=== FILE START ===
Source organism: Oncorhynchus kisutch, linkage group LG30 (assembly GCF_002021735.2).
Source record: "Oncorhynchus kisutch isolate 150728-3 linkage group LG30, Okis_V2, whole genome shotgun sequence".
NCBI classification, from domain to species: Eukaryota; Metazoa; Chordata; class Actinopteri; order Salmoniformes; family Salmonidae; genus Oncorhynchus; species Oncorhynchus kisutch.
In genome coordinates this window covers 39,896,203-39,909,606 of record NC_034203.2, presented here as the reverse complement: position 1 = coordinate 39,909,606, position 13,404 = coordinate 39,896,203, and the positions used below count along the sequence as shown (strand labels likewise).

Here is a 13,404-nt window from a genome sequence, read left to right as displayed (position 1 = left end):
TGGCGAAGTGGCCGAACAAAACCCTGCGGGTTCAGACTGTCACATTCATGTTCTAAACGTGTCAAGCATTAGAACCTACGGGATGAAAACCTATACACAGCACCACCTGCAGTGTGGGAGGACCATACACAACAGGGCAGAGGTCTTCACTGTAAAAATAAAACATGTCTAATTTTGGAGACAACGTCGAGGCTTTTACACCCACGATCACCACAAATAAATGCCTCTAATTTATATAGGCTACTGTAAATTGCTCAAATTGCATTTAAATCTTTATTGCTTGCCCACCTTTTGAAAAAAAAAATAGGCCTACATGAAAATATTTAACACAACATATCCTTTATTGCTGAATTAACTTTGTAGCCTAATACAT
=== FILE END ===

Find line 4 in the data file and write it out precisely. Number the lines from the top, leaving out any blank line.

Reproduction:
In genome coordinates this window covers 39,896,203-39,909,606 of record NC_034203.2, presented here as the reverse complement: position 1 = coordinate 39,909,606, position 13,404 = coordinate 39,896,203, and the positions used below count along the sequence as shown (strand labels likewise).